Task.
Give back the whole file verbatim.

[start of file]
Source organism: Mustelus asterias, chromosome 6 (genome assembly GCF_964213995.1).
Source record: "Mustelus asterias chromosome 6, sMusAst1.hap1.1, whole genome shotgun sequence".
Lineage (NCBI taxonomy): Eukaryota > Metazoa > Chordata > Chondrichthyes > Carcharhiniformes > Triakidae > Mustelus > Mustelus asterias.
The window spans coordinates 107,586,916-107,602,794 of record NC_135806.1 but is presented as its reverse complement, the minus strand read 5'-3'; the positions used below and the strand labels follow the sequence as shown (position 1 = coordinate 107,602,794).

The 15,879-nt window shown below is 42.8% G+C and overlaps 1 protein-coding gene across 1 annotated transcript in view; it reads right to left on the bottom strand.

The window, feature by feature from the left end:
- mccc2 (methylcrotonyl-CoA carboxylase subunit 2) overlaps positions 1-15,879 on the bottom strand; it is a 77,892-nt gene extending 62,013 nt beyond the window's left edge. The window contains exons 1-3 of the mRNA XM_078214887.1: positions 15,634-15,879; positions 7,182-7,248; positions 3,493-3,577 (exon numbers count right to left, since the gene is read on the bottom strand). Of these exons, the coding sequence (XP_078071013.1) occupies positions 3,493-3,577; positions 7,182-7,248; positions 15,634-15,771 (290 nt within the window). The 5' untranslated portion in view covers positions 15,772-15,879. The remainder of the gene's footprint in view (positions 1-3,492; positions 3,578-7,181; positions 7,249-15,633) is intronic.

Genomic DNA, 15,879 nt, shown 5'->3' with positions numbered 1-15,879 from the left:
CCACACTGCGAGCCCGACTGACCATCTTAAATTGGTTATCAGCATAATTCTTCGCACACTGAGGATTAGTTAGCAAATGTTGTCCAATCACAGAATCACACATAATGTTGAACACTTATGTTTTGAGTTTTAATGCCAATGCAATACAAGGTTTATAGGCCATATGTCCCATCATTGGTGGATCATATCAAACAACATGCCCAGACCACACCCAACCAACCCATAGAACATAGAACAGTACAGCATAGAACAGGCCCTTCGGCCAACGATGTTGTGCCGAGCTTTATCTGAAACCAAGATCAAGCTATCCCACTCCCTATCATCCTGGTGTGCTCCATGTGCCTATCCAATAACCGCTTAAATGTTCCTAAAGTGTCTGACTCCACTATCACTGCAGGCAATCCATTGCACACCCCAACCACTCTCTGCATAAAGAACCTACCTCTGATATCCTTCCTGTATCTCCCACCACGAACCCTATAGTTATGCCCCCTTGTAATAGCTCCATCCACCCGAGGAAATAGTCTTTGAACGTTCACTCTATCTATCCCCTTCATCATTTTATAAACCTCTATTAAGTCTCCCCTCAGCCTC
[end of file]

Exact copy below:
Source organism: Mustelus asterias, chromosome 6 (genome assembly GCF_964213995.1).
Source record: "Mustelus asterias chromosome 6, sMusAst1.hap1.1, whole genome shotgun sequence".
Lineage (NCBI taxonomy): Eukaryota > Metazoa > Chordata > Chondrichthyes > Carcharhiniformes > Triakidae > Mustelus > Mustelus asterias.
The window spans coordinates 107,586,916-107,602,794 of record NC_135806.1 but is presented as its reverse complement, the minus strand read 5'-3'; the positions used below and the strand labels follow the sequence as shown (position 1 = coordinate 107,602,794).

The 15,879-nt window shown below is 42.8% G+C and overlaps 1 protein-coding gene across 1 annotated transcript in view; it reads right to left on the bottom strand.

The window, feature by feature from the left end:
- mccc2 (methylcrotonyl-CoA carboxylase subunit 2) overlaps positions 1-15,879 on the bottom strand; it is a 77,892-nt gene extending 62,013 nt beyond the window's left edge. The window contains exons 1-3 of the mRNA XM_078214887.1: positions 15,634-15,879; positions 7,182-7,248; positions 3,493-3,577 (exon numbers count right to left, since the gene is read on the bottom strand). Of these exons, the coding sequence (XP_078071013.1) occupies positions 3,493-3,577; positions 7,182-7,248; positions 15,634-15,771 (290 nt within the window). The 5' untranslated portion in view covers positions 15,772-15,879. The remainder of the gene's footprint in view (positions 1-3,492; positions 3,578-7,181; positions 7,249-15,633) is intronic.

Genomic DNA, 15,879 nt, shown 5'->3' with positions numbered 1-15,879 from the left:
CCACACTGCGAGCCCGACTGACCATCTTAAATTGGTTATCAGCATAATTCTTCGCACACTGAGGATTAGTTAGCAAATGTTGTCCAATCACAGAATCACACATAATGTTGAACACTTATGTTTTGAGTTTTAATGCCAATGCAATACAAGGTTTATAGGCCATATGTCCCATCATTGGTGGATCATATCAAACAACATGCCCAGACCACACCCAACCAACCCATAGAACATAGAACAGTACAGCATAGAACAGGCCCTTCGGCCAACGATGTTGTGCCGAGCTTTATCTGAAACCAAGATCAAGCTATCCCACTCCCTATCATCCTGGTGTGCTCCATGTGCCTATCCAATAACCGCTTAAATGTTCCTAAAGTGTCTGACTCCACTATCACTGCAGGCAATCCATTGCACACCCCAACCACTCTCTGCATAAAGAACCTACCTCTGATATCCTTCCTGTATCTCCCACCACGAACCCTATAGTTATGCCCCCTTGTAATAGCTCCATCCACCCGAGGAAATAGTCTTTGAACGTTCACTCTATCTATCCCCTTCATCATTTTATAAACCTCTATTAAGTCTCCCCTCAGCCTC